Have you recently been discouraged by the length of your current sales cycle?
Working to secure new customers with the current landscape of supply chain disruptions and labor shortages due to COVID-19 has left us with more challenges for your sales team. In an ideal sales cycle, an email or phone call would reach the appropriate contact within the company immediately and hopefully achieve a favorable response, and after a painless negotiation, the deal would be closed.
However, more recently we have been experiencing a different new sales scenario. Our ideal prospects today are typically overworked and short-staffed. Consequently, their time is limited and more valuable than ever before. So now, to procure a new sale, it is critical to go back to the most fundamental aspect of the sales process: “Knowing your Prospect.”
The first step is to make sure you can distinguish between a company that is a qualified prospect and one that is a casual buyer not expected to purchase in the foreseeable future. You should choose to invest most of your time engaging with a company that uses your product or service and is in immediate need of it.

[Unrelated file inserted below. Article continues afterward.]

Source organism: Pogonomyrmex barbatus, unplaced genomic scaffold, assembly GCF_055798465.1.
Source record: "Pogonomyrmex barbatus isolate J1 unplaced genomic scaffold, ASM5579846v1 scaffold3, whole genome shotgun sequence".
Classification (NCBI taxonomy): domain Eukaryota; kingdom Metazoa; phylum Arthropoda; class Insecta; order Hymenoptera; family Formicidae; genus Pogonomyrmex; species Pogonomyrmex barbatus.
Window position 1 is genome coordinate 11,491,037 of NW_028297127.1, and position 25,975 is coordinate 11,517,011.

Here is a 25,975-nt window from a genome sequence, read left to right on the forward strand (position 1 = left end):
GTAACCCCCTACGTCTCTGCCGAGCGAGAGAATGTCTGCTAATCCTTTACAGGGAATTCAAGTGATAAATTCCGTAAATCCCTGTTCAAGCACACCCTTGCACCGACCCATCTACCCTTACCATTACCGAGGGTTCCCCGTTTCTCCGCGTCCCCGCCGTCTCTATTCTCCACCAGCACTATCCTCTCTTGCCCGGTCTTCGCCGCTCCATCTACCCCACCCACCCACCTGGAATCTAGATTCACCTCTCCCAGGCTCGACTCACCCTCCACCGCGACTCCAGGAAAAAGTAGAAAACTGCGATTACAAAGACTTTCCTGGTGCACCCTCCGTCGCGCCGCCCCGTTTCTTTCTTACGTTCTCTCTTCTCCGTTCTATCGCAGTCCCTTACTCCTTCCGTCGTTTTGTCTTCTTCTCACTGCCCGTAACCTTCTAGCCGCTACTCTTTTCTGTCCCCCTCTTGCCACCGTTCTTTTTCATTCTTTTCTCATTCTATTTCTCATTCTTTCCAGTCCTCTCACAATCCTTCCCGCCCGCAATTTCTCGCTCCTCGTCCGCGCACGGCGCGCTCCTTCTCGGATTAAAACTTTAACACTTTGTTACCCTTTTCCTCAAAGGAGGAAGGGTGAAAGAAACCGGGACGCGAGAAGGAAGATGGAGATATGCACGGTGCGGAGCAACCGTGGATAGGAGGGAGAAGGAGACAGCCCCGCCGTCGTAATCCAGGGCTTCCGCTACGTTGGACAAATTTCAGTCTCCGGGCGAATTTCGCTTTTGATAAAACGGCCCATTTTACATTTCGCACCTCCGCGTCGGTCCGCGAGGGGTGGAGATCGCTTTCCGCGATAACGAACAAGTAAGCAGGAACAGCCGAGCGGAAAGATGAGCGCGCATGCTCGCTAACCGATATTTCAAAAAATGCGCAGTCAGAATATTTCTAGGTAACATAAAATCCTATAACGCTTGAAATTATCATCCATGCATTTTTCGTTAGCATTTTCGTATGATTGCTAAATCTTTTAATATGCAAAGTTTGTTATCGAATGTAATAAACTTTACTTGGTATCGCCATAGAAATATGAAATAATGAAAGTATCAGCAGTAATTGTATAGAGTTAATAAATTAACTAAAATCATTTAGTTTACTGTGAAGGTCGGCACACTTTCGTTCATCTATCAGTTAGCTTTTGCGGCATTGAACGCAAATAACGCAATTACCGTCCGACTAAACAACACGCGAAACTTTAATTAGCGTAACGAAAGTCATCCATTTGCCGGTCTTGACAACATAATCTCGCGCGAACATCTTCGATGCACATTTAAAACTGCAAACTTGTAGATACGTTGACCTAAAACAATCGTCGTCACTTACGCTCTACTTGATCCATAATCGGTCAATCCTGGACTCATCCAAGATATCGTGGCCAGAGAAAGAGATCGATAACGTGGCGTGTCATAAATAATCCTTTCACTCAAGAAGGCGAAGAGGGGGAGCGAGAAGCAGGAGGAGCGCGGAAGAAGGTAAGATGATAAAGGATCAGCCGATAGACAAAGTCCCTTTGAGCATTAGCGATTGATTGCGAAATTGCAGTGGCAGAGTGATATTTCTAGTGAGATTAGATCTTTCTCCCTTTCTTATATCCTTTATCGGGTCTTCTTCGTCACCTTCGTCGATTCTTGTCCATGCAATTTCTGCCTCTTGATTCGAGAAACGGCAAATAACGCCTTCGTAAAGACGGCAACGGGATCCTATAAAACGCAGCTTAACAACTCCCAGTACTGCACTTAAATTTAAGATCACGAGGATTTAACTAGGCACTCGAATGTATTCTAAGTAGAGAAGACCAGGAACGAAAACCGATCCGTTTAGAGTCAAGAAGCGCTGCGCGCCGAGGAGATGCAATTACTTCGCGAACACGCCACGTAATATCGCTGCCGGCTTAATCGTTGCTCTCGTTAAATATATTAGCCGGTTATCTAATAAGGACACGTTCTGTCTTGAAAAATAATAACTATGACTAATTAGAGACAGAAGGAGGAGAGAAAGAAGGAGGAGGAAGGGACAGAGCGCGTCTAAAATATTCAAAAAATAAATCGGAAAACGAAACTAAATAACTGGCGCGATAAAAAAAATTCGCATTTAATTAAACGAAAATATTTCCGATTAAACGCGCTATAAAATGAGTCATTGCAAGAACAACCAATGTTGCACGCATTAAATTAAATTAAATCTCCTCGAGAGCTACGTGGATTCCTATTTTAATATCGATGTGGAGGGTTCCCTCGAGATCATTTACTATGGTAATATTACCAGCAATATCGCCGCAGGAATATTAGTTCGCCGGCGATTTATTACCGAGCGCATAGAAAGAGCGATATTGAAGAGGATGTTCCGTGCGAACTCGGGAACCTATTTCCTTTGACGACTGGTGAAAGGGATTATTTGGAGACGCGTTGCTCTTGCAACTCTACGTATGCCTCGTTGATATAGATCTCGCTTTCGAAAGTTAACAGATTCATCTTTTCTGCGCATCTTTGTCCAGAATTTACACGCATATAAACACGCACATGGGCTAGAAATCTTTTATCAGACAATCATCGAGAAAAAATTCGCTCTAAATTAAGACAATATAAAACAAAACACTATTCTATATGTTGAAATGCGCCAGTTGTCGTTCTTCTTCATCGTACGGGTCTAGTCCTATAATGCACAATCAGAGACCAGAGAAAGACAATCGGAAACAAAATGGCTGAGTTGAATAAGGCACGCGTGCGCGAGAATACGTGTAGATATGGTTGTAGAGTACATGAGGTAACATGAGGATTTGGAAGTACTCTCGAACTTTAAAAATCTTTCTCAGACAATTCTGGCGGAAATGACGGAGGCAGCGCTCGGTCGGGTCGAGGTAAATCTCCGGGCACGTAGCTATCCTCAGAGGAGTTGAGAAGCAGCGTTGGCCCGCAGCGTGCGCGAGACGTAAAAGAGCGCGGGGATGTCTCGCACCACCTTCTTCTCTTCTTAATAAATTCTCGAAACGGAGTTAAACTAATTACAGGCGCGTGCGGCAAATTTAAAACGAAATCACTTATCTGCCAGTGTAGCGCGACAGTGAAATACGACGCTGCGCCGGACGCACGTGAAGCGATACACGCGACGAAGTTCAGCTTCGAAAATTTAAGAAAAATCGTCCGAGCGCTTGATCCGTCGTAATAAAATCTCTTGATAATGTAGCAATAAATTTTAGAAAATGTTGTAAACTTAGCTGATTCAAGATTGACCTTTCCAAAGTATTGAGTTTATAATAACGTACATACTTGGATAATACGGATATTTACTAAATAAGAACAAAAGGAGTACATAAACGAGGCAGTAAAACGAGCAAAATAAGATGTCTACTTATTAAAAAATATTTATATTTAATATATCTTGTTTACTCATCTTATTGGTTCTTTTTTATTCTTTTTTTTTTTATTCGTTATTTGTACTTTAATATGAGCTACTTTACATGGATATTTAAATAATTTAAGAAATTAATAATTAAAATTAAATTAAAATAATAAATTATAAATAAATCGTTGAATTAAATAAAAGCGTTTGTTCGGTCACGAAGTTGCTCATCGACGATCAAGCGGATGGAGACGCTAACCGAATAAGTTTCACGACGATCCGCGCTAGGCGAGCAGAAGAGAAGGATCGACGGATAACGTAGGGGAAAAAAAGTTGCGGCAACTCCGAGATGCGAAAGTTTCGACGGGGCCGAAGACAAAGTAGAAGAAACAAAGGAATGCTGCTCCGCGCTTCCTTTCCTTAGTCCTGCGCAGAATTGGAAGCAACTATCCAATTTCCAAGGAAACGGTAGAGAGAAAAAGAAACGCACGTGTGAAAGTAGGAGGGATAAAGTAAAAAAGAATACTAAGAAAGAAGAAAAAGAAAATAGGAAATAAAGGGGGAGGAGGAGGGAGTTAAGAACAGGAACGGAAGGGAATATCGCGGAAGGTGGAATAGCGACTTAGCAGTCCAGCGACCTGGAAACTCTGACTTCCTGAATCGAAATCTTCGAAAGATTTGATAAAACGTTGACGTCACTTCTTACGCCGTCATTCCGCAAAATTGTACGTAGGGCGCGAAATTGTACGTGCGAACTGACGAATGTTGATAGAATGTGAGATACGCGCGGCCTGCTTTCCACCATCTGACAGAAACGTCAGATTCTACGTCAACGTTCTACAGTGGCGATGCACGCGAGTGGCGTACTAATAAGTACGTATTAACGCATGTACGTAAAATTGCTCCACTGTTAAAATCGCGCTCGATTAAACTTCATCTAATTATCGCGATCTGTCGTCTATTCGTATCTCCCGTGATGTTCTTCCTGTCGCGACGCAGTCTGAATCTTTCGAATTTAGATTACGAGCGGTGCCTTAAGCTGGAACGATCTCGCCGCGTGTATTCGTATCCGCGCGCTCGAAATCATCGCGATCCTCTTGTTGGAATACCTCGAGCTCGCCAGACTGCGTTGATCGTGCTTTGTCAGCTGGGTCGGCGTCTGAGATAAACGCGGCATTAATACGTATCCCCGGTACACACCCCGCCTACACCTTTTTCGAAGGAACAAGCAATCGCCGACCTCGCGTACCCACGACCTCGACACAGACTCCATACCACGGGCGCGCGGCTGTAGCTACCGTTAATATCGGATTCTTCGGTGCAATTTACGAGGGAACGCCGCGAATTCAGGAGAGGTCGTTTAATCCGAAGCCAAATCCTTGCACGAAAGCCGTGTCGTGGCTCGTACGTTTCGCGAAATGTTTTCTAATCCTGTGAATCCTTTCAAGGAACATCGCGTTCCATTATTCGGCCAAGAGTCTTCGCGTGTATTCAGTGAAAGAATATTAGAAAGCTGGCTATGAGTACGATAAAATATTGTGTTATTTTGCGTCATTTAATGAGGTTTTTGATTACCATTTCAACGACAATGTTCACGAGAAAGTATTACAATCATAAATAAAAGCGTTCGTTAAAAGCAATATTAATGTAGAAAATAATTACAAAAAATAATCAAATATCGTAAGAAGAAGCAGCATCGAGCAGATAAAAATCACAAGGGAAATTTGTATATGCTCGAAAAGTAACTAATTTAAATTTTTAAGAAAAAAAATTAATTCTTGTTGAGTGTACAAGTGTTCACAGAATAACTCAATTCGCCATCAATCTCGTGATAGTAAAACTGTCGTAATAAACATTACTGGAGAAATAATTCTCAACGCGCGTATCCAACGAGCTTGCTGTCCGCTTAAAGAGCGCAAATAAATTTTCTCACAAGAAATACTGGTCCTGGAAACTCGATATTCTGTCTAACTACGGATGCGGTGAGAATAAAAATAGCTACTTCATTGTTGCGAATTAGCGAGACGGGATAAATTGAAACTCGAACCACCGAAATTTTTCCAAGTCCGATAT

Once the initial qualification step is taken your sales team needs to conduct careful research to know as much as possible about the company you are pursuing. Show your prospect you took the time to learn about their business, and their needs are how you start to build rapport. Show them that by investing their time to meet or speak with you, they can truly benefit from a lasting and successful partnership!
Once you have moved that prospect to your client list, you need to nurture it to have a long-term and mutually beneficial relationship. Showing consistency is a crucial element to maintaining successful client relationships. Keep proving that you can deliver true value to their business in the long run. Build trust, guarantee top quality, and provide personalized interactions at every stage of the buyer’s journey.
There are countless benefits by building a strong relationship with a client. Statistics show that well-established clients refer new clients more often and cost less to service. Therefore, you should direct your efforts on nurturing your client base and pursuing new qualified prospects. This undoubtedly is time-consuming, but the results speak for themselves.
By simply making a few adjustments in your sales process you can make a huge difference. What do you think? Will these changes be enough to improve your sales in this new environment? Do you need to reevaluate your company’s entire sales cycle? DM us if you have any questions on this.